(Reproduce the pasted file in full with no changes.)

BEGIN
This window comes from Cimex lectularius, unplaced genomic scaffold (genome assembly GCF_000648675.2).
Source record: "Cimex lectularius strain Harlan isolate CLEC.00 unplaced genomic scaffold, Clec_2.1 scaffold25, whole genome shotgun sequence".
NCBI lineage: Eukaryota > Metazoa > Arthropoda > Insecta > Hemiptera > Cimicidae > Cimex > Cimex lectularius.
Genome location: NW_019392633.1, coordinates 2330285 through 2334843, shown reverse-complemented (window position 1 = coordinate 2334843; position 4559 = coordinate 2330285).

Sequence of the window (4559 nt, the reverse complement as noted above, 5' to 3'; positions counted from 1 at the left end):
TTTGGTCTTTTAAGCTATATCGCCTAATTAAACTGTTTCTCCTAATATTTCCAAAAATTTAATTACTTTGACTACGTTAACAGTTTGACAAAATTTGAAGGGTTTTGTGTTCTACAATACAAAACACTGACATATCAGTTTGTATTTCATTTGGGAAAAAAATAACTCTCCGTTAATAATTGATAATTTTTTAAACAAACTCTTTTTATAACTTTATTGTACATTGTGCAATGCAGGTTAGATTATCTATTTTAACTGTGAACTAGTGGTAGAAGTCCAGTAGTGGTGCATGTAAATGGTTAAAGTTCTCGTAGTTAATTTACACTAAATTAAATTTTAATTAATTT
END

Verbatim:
This window comes from Cimex lectularius, unplaced genomic scaffold (genome assembly GCF_000648675.2).
Source record: "Cimex lectularius strain Harlan isolate CLEC.00 unplaced genomic scaffold, Clec_2.1 scaffold25, whole genome shotgun sequence".
NCBI lineage: Eukaryota > Metazoa > Arthropoda > Insecta > Hemiptera > Cimicidae > Cimex > Cimex lectularius.
Genome location: NW_019392633.1, coordinates 2330285 through 2334843, shown reverse-complemented (window position 1 = coordinate 2334843; position 4559 = coordinate 2330285).

Sequence of the window (4559 nt, the reverse complement as noted above, 5' to 3'; positions counted from 1 at the left end):
TTTGGTCTTTTAAGCTATATCGCCTAATTAAACTGTTTCTCCTAATATTTCCAAAAATTTAATTACTTTGACTACGTTAACAGTTTGACAAAATTTGAAGGGTTTTGTGTTCTACAATACAAAACACTGACATATCAGTTTGTATTTCATTTGGGAAAAAAATAACTCTCCGTTAATAATTGATAATTTTTTAAACAAACTCTTTTTATAACTTTATTGTACATTGTGCAATGCAGGTTAGATTATCTATTTTAACTGTGAACTAGTGGTAGAAGTCCAGTAGTGGTGCATGTAAATGGTTAAAGTTCTCGTAGTTAATTTACACTAAATTAAATTTTAATTAATTT